A friend of mine will be walking the beach tomorrow, as she does often, working a wildlife survey. I don’t much like the beach; I am a city kid whose feet feel most at home on cement.
But thinking of the beach reminds me of this painting, in Glensheen. My colleague Jennifer Webb had this to say about the painting of an Algerian beach in our hidden gem of art, Glensheen.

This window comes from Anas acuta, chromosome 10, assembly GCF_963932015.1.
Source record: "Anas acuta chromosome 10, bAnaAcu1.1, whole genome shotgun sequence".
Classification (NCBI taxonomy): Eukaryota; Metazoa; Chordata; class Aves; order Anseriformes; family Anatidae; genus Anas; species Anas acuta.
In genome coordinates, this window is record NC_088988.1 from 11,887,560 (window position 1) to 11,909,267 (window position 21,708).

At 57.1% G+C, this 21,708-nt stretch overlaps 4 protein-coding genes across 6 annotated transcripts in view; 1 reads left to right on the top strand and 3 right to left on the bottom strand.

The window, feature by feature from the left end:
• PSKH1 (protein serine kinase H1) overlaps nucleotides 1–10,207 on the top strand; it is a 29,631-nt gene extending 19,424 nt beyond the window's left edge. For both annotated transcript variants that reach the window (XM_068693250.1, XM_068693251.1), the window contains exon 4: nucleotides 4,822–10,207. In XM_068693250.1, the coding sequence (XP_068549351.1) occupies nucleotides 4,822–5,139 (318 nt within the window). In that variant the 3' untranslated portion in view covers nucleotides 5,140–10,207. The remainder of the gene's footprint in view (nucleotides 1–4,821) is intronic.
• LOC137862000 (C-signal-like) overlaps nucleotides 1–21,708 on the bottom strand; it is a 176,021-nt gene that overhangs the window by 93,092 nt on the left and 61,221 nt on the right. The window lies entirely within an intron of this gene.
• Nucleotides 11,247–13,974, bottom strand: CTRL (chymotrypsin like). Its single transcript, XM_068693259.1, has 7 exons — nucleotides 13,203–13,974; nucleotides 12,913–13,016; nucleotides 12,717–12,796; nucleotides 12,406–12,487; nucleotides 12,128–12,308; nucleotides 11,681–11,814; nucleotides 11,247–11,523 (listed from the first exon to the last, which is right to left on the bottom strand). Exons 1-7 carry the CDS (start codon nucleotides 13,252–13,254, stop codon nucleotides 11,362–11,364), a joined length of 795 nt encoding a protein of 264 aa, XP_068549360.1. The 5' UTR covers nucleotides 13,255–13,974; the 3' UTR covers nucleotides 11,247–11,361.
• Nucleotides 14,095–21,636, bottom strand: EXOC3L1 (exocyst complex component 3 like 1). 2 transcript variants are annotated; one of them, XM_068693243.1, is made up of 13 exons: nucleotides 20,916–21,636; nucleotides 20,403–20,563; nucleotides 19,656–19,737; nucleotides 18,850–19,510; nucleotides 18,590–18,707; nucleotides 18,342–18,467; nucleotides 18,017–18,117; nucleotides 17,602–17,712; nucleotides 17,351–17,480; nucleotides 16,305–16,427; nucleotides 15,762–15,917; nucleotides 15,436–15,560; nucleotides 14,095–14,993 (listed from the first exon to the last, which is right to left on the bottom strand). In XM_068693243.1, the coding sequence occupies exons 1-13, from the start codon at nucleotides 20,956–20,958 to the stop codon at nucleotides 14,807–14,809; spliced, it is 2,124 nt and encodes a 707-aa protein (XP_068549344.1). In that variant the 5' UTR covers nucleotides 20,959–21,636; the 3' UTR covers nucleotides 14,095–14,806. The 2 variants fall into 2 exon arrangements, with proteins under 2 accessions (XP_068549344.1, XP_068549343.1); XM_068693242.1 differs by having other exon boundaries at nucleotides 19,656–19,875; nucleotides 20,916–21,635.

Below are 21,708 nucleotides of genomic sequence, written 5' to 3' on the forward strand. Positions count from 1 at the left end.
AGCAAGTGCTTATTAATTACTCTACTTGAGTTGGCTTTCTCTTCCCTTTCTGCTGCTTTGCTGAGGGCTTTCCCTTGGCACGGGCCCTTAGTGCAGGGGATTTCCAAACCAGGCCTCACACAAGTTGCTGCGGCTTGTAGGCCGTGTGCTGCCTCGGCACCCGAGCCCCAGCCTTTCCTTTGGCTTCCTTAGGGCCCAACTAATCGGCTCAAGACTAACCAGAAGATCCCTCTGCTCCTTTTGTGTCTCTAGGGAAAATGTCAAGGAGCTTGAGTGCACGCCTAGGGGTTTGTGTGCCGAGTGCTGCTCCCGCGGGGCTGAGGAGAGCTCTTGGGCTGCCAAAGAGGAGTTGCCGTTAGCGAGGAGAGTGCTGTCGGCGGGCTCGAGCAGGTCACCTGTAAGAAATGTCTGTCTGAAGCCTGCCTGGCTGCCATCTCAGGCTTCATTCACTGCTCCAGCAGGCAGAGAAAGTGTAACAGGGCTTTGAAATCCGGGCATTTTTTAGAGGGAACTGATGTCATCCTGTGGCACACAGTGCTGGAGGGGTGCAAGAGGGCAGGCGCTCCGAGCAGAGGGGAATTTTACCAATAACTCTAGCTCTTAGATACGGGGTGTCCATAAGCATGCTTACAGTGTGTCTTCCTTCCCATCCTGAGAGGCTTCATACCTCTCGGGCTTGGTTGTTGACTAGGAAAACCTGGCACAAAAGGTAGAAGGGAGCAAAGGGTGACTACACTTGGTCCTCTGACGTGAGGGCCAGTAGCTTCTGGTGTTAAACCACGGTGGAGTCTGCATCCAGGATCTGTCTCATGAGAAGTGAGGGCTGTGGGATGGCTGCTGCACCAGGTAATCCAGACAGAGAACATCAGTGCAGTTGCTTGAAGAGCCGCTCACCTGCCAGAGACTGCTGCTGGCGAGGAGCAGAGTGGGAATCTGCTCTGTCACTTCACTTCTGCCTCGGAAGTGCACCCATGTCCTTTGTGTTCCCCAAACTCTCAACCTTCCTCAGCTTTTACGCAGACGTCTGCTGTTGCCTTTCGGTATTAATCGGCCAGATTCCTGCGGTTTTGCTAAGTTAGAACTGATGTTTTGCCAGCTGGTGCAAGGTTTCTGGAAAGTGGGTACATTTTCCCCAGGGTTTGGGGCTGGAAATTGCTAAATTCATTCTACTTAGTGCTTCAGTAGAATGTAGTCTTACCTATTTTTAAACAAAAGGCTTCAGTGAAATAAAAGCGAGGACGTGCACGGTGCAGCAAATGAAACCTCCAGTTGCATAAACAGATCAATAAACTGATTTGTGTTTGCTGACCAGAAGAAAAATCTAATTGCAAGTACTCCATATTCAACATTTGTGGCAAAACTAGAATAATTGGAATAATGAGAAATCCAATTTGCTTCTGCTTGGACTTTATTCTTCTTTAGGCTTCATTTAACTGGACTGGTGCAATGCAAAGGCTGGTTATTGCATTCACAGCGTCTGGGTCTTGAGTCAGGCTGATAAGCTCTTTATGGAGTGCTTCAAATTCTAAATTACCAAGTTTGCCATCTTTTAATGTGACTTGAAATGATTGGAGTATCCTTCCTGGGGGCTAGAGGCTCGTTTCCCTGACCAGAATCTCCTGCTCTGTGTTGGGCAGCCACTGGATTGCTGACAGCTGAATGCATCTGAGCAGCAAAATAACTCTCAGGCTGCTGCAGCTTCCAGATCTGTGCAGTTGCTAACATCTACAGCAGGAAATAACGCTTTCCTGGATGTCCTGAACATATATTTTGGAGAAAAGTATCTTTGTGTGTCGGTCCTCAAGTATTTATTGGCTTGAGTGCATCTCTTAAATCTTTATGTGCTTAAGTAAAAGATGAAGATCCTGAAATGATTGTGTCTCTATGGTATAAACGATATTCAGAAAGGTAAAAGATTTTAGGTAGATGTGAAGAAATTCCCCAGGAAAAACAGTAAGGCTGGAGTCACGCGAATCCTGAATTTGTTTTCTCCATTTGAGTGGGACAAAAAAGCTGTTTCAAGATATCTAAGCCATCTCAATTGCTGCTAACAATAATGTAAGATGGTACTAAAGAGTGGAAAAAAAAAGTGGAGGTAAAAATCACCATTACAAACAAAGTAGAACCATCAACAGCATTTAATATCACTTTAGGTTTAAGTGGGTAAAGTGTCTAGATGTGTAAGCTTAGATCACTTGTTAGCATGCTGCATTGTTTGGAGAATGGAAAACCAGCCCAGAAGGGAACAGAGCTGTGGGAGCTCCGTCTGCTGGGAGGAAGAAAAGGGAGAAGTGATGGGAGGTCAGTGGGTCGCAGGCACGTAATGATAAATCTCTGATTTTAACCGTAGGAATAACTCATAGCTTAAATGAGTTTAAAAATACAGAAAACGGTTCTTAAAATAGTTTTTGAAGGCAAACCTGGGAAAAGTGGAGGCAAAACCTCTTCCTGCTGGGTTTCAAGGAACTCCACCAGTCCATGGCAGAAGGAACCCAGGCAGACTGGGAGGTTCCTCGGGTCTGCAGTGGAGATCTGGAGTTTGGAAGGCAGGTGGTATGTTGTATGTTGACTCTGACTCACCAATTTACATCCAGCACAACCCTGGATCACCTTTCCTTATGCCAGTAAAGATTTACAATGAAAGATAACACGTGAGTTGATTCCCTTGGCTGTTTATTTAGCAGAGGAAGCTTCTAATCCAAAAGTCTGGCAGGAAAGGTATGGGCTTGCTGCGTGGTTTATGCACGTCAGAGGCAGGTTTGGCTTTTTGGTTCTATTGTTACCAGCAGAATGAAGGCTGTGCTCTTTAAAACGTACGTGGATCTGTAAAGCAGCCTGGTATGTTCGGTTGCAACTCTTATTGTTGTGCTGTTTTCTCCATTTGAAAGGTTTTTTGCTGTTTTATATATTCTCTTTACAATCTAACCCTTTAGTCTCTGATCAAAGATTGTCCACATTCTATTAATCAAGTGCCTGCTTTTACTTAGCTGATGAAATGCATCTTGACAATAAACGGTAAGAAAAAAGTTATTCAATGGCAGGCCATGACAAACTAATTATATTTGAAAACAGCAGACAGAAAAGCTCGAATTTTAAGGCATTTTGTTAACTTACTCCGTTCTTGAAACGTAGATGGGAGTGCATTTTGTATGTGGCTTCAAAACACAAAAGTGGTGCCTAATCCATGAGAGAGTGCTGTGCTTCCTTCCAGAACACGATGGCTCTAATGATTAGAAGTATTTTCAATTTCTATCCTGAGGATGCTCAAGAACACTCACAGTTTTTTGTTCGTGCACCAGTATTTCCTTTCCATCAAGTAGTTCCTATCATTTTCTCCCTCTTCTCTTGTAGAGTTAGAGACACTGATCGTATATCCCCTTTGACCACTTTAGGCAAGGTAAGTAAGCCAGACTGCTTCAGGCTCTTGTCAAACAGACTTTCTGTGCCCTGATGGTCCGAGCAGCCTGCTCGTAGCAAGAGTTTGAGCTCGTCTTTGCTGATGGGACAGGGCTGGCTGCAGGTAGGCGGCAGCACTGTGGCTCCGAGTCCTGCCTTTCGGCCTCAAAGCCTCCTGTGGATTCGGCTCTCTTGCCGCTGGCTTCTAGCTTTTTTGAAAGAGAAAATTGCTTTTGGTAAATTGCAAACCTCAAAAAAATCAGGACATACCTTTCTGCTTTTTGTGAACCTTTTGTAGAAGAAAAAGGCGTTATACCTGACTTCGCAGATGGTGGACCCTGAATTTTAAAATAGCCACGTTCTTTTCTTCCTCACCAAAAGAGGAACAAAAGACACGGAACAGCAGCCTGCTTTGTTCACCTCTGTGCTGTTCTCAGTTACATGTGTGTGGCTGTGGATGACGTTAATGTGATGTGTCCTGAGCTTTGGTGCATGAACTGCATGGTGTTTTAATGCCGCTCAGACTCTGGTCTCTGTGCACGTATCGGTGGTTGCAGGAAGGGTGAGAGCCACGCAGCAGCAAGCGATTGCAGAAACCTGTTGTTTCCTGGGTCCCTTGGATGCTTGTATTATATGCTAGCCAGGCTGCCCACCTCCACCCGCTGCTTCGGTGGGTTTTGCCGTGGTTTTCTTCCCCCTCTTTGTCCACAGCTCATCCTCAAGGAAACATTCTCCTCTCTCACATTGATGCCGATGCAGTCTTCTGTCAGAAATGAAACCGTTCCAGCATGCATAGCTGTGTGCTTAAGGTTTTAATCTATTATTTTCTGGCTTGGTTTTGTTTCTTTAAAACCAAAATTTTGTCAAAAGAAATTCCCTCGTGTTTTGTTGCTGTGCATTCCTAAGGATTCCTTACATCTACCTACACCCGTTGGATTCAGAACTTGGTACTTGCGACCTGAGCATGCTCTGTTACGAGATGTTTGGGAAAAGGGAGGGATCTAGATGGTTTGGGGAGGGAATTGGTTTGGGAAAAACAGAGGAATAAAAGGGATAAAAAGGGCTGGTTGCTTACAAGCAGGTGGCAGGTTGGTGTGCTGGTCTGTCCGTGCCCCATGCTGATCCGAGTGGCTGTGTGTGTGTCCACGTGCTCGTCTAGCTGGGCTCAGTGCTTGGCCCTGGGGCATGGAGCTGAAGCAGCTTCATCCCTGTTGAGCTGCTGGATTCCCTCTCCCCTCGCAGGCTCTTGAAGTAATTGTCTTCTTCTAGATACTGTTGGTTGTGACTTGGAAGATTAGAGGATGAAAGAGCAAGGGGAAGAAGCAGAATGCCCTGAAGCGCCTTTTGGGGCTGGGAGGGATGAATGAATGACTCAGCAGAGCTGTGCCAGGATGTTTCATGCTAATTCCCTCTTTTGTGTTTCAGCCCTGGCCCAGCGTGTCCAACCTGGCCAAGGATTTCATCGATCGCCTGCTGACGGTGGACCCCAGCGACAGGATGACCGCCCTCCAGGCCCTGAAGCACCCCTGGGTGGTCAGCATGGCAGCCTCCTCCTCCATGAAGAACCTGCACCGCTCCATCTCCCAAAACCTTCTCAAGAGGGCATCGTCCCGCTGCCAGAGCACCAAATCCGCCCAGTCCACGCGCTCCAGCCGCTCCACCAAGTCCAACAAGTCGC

Two paintings that depict Algeria hang in Glensheen; both The Oasis at Biskra by Albert G. Rigolet and Passage de L’Ouet by Paul E. J. Chabas were purchased from a Paris dealer in 1905, the latter for 20,000 francs (Fig. 6).49 They capture the light and heat of a North African landscape and unlike many of the paintings in the Congdon collection, the Chabas piece—which hangs in the dining room—includes a number of figures, dressed in native costume, walking away from the viewer. These paintings, when considered alongside the lamps from Egypt and the Persian vases in the living room, are illustrative of the lure of the more exotic and a lingering orientalist taste. In Chester’s journals he expresses a curiosity about how other peoples live.